The past two years have seen not one, not two, but three seismic upheavals in British politics. They are separate and distinct, but have a powerful common feature.
The first earthquake was the near-total annihilation of the Labour party in Scotland. The Scottish people might have rejected independence in 2014, but they simultaneously rejected Westminster and the political traditions to which they had offered decades of devotion.
The second earthquake was the election of Jeremy Corbyn to the Labour leadership. Hundreds of thousands of members and affiliates sent a clear message to the party: sacrificing principles to attain electability is precisely what has made you unelectable, and the time has come for a profound change of direction. It’s easy to forget just how overwhelmingly strong that message was. Corbyn didn’t just win, he destroyed his opponents. He won 50% more votes than the other four candidates put together, and won clear majorities among all sections of the party electorate, old members, new members, affiliates, unions and of course the ‘three quidders’ who signed up to vote for him in their droves.
Finally, the third and most devastating earthquake has of course been the EU referendum result which has plunged Britain into an unfathomable clusterfuck, a monstrous medusa of crises.
The common factor shared by all three of these political convulsions is the disintegration of the relationship between the political establishment and large swathes of the population. Everything necessary to keep such a relationship intact– faith, trust, confidence, respect – is degraded or destroyed. The story of contemporary British politics is that when the people are given a choice between the Westminster parties, they will reluctantly choose one of them. But when given the choice of the Westminster parties or something else – anything else – they will choose something else. Anything else.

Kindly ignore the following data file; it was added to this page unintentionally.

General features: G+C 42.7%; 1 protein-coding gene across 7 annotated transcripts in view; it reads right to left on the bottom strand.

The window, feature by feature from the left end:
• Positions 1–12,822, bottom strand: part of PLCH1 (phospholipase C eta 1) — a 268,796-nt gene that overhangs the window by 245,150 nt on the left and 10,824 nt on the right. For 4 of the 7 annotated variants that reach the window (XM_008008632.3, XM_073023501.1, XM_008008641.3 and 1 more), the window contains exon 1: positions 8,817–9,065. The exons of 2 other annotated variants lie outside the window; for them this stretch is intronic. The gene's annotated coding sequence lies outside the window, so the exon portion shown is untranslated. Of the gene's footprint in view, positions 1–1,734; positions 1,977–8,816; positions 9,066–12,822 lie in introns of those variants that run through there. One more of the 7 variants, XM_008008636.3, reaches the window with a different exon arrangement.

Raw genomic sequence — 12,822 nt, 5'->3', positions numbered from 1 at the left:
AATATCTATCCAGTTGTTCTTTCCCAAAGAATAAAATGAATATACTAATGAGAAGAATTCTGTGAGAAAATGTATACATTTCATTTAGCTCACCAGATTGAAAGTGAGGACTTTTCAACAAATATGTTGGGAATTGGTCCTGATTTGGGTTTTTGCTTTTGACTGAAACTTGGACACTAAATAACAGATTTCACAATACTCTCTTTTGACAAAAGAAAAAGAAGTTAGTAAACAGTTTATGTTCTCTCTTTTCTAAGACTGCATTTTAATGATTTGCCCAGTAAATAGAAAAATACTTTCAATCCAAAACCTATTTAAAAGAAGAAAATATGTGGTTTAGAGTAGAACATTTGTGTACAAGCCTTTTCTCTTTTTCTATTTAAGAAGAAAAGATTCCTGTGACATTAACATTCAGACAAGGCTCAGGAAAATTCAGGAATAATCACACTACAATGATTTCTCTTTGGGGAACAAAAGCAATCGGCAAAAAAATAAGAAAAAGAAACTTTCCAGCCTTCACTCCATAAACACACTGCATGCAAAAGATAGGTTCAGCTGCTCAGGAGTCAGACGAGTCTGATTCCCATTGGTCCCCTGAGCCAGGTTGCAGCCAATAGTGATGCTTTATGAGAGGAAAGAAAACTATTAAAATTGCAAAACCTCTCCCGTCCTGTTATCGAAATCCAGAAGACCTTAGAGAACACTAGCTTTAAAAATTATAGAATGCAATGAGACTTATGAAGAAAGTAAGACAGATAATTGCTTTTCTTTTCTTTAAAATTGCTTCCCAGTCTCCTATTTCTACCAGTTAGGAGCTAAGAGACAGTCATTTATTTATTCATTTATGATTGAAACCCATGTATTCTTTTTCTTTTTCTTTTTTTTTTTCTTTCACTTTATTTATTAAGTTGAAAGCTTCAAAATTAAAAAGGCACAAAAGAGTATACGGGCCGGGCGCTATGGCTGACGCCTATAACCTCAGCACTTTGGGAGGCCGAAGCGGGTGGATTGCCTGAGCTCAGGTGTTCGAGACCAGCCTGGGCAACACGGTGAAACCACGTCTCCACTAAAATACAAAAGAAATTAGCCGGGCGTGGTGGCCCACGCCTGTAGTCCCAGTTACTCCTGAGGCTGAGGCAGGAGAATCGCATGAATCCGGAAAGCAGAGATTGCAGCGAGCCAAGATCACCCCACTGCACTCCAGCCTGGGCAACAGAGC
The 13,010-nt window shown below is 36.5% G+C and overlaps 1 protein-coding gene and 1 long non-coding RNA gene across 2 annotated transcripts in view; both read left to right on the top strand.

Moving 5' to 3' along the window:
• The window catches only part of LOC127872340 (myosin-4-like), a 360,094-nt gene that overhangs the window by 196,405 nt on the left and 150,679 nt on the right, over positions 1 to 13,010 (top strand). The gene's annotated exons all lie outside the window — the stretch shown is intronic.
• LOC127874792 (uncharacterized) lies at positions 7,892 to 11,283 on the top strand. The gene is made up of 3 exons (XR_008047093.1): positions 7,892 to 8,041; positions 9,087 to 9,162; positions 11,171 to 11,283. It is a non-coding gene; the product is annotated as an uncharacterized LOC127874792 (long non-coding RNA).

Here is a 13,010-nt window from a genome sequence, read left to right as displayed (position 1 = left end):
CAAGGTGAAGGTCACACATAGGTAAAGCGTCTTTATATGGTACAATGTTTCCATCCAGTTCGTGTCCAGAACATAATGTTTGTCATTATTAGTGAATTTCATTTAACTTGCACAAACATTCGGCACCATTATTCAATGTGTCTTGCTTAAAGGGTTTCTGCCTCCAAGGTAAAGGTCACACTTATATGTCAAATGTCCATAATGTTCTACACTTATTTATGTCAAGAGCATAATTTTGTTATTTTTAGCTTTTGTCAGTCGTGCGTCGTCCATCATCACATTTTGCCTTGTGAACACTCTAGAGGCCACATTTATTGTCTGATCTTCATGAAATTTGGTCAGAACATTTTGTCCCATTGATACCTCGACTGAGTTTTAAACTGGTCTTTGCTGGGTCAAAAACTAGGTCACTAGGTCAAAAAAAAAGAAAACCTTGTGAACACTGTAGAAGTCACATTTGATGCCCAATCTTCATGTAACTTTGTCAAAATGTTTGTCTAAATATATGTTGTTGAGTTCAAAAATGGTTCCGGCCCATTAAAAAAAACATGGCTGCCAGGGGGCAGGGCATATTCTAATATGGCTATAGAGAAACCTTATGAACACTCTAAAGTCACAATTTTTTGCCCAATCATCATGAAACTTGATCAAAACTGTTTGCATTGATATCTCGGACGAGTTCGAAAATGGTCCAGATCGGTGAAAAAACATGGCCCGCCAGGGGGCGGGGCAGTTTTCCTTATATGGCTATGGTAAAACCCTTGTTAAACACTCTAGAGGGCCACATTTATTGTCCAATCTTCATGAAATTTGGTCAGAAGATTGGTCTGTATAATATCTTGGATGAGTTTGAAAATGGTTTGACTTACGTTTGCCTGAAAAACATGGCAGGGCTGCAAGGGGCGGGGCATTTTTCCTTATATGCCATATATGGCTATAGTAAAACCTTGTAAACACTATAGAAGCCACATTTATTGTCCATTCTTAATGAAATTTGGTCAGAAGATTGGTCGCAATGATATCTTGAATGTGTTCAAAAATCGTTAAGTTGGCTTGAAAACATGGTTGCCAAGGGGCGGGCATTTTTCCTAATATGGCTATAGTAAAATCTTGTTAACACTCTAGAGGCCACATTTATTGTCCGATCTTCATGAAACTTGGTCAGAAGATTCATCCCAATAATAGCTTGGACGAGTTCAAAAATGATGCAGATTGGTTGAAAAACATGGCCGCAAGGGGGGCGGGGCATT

All of the above has been spectacular, profound, unsettling for the established order. What we are seeing this week is absolutely terrifying. With scarcely a blink, the political establishment is preparing to abandon any pretence of respecting the will of the people.
The chaos in the Labour party is bad. Very bad. As I write it seems inevitable that there will be a vote of no confidence from the PLP, triggering a leadership election. Corbyn will certainly feel mandated, almost certainly obliged to stand again and represent the wishes of those who chose him less than a year ago. It is highly likely he will win again. The only possible scenario after that would be that virtually the entire parliamentary Labour party resigns the party whip, presumably forming a new independent party. We will then have a parliamentary party with no support base or funding (excepting the generosity of a few billionaires who might fancy buying themselves a new political party) and a grassroots Labour party with numbers, anger, energy, union affiliations, but hardly any MPs at least this side of an election. All this will make the political catastrophe of the SDP’s Gang of Four look like an OAPs sewing circle.